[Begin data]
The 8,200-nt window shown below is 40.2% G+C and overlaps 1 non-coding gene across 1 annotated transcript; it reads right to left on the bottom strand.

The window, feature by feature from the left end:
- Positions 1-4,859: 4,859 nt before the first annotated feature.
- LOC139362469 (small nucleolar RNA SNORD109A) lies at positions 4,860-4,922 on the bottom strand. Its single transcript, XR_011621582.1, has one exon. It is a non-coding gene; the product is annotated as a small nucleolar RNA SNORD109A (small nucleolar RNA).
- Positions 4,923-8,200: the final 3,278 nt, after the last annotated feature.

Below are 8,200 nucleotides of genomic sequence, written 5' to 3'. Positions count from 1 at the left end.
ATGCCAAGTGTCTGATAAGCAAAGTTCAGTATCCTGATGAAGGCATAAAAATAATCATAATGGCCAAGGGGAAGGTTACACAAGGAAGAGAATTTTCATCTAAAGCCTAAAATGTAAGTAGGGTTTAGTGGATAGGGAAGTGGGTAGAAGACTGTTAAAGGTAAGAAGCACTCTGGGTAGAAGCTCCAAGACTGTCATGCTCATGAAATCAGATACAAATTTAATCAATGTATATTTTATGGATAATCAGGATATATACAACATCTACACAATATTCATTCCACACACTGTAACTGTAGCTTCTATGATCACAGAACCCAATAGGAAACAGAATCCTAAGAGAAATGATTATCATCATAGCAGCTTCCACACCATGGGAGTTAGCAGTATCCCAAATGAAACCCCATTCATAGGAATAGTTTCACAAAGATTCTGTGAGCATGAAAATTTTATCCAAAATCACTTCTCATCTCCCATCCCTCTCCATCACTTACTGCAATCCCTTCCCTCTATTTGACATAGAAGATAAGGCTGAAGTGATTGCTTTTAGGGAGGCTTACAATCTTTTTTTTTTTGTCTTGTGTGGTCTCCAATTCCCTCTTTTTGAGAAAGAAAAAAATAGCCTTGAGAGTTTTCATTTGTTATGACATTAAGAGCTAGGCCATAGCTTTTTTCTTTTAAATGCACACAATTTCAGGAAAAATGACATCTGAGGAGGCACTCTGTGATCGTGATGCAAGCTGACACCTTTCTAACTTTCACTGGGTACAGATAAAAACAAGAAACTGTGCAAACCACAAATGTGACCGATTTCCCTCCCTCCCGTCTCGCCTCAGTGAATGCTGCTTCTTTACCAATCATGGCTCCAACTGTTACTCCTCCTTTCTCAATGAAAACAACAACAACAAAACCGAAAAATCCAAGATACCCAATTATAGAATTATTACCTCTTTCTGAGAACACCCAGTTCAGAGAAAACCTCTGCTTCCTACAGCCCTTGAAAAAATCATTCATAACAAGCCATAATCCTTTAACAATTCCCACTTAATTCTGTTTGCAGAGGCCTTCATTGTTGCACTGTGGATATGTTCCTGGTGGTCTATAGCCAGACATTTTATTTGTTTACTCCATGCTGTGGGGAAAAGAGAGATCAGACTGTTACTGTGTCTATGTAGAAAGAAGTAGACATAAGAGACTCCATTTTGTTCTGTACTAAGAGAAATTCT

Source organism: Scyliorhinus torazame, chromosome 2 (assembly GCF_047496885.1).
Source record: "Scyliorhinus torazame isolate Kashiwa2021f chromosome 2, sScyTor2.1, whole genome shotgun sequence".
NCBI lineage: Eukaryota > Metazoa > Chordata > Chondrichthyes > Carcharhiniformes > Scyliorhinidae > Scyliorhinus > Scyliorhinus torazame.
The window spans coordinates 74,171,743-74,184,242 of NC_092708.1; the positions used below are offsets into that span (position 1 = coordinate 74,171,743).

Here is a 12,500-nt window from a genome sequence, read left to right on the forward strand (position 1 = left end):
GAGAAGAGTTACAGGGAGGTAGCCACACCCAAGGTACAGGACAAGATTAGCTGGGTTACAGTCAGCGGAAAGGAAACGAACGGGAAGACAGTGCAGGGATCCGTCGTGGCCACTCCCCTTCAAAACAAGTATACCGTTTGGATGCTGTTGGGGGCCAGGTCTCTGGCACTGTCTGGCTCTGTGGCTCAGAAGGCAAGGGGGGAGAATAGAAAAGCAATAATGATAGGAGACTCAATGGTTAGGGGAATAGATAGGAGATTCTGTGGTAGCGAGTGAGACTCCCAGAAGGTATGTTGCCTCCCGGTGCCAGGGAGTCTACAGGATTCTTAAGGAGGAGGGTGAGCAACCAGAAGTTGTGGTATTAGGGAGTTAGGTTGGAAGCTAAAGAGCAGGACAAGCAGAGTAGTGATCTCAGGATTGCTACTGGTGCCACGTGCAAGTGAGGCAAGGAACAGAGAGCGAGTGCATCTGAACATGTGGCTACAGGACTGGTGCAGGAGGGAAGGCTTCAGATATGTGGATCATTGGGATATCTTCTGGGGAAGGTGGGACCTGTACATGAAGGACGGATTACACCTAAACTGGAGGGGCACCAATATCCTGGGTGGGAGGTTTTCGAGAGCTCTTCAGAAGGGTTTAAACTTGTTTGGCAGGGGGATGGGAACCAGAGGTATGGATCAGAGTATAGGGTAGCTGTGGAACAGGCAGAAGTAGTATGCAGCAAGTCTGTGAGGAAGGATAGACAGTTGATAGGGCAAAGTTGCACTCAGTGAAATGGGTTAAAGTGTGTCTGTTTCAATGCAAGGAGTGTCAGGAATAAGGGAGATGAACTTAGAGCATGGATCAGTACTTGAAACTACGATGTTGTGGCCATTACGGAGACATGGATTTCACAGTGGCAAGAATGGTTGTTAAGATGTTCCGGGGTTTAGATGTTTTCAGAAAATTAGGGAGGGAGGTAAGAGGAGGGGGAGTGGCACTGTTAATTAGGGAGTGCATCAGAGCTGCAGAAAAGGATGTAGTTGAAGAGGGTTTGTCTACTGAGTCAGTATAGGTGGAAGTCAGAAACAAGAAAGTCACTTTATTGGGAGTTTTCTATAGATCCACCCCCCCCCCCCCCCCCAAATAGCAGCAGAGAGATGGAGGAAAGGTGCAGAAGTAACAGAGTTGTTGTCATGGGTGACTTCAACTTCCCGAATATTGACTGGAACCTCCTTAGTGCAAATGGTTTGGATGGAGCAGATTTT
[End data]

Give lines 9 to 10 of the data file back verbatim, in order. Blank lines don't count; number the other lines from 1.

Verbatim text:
Source record: "Scyliorhinus torazame isolate Kashiwa2021f chromosome 2, sScyTor2.1, whole genome shotgun sequence".
NCBI lineage: Eukaryota > Metazoa > Chordata > Chondrichthyes > Carcharhiniformes > Scyliorhinidae > Scyliorhinus > Scyliorhinus torazame.